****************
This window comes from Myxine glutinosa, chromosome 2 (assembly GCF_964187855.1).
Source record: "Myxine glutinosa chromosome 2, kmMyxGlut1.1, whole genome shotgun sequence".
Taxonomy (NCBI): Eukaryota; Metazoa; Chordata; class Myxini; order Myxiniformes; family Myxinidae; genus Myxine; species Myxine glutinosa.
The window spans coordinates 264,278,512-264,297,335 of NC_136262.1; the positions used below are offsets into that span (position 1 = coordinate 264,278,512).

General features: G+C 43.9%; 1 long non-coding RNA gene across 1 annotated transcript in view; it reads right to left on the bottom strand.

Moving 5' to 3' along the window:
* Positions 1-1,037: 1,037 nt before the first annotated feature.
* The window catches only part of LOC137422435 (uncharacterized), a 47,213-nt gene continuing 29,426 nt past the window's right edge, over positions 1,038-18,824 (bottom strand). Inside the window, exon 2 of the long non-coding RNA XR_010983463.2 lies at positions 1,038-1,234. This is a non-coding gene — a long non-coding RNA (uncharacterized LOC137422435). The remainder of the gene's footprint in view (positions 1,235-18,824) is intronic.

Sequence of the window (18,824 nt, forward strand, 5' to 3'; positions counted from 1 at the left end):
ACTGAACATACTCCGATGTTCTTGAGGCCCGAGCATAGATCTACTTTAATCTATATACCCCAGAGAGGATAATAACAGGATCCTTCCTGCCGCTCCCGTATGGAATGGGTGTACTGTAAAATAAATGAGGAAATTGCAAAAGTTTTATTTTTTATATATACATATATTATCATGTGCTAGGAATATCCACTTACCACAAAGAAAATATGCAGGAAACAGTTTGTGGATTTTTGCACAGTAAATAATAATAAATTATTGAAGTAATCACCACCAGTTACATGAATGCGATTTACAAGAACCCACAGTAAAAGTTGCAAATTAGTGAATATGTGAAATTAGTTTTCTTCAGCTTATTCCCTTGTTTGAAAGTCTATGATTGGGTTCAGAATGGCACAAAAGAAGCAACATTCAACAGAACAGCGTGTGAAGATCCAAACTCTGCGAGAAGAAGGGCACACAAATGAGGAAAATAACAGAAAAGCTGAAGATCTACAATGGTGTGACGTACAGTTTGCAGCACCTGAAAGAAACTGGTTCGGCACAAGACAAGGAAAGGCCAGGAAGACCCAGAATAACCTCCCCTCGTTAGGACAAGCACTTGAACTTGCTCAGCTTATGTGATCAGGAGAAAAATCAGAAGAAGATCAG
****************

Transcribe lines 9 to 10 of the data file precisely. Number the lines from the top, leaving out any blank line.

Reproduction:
Sequence of the window (18,824 nt, forward strand, 5' to 3'; positions counted from 1 at the left end):
ACTGAACATACTCCGATGTTCTTGAGGCCCGAGCATAGATCTACTTTAATCTATATACCCCAGAGAGGATAATAACAGGATCCTTCCTGCCGCTCCCGTATGGAATGGGTGTACTGTAAAATAAATGAGGAAATTGCAAAAGTTTTATTTTTTATATATACATATATTATCATGTGCTAGGAATATCCACTTACCACAAAGAAAATATGCAGGAAACAGTTTGTGGATTTTTGCACAGTAAATAATAATAAATTATTGAAGTAATCACCACCAGTTACATGAATGCGATTTACAAGAACCCACAGTAAAAGTTGCAAATTAGTGAATATGTGAAATTAGTTTTCTTCAGCTTATTCCCTTGTTTGAAAGTCTATGATTGGGTTCAGAATGGCACAAAAGAAGCAACATTCAACAGAACAGCGTGTGAAGATCCAAACTCTGCGAGAAGAAGGGCACACAAATGAGGAAAATAACAGAAAAGCTGAAGATCTACAATGGTGTGACGTACAGTTTGCAGCACCTGAAAGAAACTGGTTCGGCACAAGACAAGGAAAGGCCAGGAAGACCCAGAATAACCTCCCCTCGTTAGGACAAGCACTTGAACTTGCTCAGCTTATGTGATCAGGAGAAAAATCAGAAGAAGATCAG